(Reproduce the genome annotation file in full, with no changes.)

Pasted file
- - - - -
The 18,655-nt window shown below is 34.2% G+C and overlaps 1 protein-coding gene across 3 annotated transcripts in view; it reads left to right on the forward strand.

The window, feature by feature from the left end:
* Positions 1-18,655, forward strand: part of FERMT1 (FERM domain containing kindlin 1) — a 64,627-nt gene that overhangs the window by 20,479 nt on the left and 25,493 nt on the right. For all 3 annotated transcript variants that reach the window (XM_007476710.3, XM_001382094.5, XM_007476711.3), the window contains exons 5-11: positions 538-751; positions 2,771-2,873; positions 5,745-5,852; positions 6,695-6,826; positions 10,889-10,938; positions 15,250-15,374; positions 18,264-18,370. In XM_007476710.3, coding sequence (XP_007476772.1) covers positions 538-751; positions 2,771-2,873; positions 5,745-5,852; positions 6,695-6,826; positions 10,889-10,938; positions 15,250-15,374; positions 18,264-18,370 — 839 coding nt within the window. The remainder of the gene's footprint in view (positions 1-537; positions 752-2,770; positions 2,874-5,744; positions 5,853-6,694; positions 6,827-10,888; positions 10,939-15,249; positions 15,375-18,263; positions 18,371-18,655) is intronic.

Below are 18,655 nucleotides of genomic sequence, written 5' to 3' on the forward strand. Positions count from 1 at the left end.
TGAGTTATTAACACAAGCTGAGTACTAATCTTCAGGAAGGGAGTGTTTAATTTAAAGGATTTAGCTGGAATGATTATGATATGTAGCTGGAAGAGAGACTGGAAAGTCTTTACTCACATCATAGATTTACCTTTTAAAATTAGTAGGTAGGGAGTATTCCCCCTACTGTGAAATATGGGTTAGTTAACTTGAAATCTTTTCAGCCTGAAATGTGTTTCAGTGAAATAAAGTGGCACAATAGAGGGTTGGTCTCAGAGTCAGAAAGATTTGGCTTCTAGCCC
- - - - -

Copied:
The 18,655-nt window shown below is 34.2% G+C and overlaps 1 protein-coding gene across 3 annotated transcripts in view; it reads left to right on the forward strand.

The window, feature by feature from the left end:
* Positions 1-18,655, forward strand: part of FERMT1 (FERM domain containing kindlin 1) — a 64,627-nt gene that overhangs the window by 20,479 nt on the left and 25,493 nt on the right. For all 3 annotated transcript variants that reach the window (XM_007476710.3, XM_001382094.5, XM_007476711.3), the window contains exons 5-11: positions 538-751; positions 2,771-2,873; positions 5,745-5,852; positions 6,695-6,826; positions 10,889-10,938; positions 15,250-15,374; positions 18,264-18,370. In XM_007476710.3, coding sequence (XP_007476772.1) covers positions 538-751; positions 2,771-2,873; positions 5,745-5,852; positions 6,695-6,826; positions 10,889-10,938; positions 15,250-15,374; positions 18,264-18,370 — 839 coding nt within the window. The remainder of the gene's footprint in view (positions 1-537; positions 752-2,770; positions 2,874-5,744; positions 5,853-6,694; positions 6,827-10,888; positions 10,939-15,249; positions 15,375-18,263; positions 18,371-18,655) is intronic.

Below are 18,655 nucleotides of genomic sequence, written 5' to 3' on the forward strand. Positions count from 1 at the left end.
TGAGTTATTAACACAAGCTGAGTACTAATCTTCAGGAAGGGAGTGTTTAATTTAAAGGATTTAGCTGGAATGATTATGATATGTAGCTGGAAGAGAGACTGGAAAGTCTTTACTCACATCATAGATTTACCTTTTAAAATTAGTAGGTAGGGAGTATTCCCCCTACTGTGAAATATGGGTTAGTTAACTTGAAATCTTTTCAGCCTGAAATGTGTTTCAGTGAAATAAAGTGGCACAATAGAGGGTTGGTCTCAGAGTCAGAAAGATTTGGCTTCTAGCCC